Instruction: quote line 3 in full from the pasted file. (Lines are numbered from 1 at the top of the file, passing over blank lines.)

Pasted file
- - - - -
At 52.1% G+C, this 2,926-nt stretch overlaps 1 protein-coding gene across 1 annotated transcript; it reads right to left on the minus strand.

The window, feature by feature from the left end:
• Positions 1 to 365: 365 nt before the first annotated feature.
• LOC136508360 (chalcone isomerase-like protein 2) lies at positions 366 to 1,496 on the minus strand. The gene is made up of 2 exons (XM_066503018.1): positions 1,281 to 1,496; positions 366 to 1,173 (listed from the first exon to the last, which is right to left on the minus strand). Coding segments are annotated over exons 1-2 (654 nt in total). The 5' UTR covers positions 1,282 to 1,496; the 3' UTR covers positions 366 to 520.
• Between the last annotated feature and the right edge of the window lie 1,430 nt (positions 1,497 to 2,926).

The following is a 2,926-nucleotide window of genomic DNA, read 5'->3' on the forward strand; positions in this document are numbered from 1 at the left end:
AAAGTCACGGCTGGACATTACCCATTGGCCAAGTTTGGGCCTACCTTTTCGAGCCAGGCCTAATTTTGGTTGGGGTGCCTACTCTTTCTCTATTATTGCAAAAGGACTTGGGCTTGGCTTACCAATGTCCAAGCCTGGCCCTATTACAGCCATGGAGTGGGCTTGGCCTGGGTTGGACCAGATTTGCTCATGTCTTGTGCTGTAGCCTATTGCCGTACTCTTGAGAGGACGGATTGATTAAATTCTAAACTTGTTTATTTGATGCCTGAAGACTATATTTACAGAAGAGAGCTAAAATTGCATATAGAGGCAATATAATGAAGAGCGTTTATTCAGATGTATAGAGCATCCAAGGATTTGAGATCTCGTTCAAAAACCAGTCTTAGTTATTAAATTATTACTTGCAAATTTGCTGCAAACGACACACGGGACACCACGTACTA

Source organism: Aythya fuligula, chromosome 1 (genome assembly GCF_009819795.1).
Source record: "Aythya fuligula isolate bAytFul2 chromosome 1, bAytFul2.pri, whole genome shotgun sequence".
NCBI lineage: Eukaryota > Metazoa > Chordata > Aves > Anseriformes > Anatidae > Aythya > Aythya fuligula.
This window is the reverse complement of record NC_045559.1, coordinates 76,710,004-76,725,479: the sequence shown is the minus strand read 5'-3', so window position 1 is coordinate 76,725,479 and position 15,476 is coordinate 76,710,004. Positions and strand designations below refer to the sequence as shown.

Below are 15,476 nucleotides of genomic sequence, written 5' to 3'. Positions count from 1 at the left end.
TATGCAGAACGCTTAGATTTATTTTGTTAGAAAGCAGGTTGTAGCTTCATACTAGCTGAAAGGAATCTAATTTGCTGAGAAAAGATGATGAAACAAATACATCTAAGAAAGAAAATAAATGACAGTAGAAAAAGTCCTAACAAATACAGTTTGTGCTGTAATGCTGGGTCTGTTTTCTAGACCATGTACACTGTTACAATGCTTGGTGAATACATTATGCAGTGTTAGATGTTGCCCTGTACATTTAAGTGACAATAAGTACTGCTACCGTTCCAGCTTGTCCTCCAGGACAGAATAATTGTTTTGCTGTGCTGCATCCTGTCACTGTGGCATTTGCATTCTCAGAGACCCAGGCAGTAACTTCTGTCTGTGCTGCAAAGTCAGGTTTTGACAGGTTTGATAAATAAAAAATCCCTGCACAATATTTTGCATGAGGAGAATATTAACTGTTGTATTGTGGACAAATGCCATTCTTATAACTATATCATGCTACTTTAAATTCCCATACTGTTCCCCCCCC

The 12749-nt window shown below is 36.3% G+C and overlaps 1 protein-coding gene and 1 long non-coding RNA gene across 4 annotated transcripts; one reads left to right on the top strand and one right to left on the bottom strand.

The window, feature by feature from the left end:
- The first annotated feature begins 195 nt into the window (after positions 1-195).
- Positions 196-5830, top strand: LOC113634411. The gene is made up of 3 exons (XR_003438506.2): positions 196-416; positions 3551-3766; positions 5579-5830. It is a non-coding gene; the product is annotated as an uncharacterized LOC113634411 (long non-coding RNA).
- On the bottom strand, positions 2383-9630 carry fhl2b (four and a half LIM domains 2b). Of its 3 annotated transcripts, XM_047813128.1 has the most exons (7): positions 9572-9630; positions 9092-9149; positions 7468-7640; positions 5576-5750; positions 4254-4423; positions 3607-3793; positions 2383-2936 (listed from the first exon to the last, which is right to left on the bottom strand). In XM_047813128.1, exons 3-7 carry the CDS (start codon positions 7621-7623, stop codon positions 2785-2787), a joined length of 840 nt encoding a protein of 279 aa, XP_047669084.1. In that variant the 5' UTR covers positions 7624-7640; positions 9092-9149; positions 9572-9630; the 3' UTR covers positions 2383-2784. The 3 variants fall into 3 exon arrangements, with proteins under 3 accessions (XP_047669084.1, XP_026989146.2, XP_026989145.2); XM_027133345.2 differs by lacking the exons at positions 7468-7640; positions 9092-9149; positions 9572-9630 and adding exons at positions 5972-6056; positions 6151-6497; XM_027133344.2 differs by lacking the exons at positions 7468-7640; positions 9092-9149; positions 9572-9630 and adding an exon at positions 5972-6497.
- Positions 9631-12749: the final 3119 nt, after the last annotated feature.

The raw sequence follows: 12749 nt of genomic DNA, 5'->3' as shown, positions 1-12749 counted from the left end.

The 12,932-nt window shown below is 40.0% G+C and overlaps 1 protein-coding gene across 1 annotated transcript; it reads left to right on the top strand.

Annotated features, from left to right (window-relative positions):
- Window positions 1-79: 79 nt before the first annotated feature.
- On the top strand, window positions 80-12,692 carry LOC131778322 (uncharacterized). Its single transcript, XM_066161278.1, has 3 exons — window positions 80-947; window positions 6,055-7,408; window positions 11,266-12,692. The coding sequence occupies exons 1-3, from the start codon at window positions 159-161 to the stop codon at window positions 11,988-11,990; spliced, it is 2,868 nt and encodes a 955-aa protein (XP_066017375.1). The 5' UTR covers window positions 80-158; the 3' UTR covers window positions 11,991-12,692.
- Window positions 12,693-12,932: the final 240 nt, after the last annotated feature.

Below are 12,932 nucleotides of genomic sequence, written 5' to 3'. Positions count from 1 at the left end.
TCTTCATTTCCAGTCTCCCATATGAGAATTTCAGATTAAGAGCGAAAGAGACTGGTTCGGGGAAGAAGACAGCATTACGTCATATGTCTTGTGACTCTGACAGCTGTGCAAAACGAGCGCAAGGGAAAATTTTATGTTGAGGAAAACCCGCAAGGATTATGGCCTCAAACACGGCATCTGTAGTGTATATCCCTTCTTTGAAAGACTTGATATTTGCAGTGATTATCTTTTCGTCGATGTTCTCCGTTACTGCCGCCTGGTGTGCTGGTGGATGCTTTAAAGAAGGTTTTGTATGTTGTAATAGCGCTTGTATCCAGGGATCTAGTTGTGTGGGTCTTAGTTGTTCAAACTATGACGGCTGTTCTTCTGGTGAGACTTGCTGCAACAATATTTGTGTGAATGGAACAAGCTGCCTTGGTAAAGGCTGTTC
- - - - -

• Positions 1 to 365: 365 nt before the first annotated feature.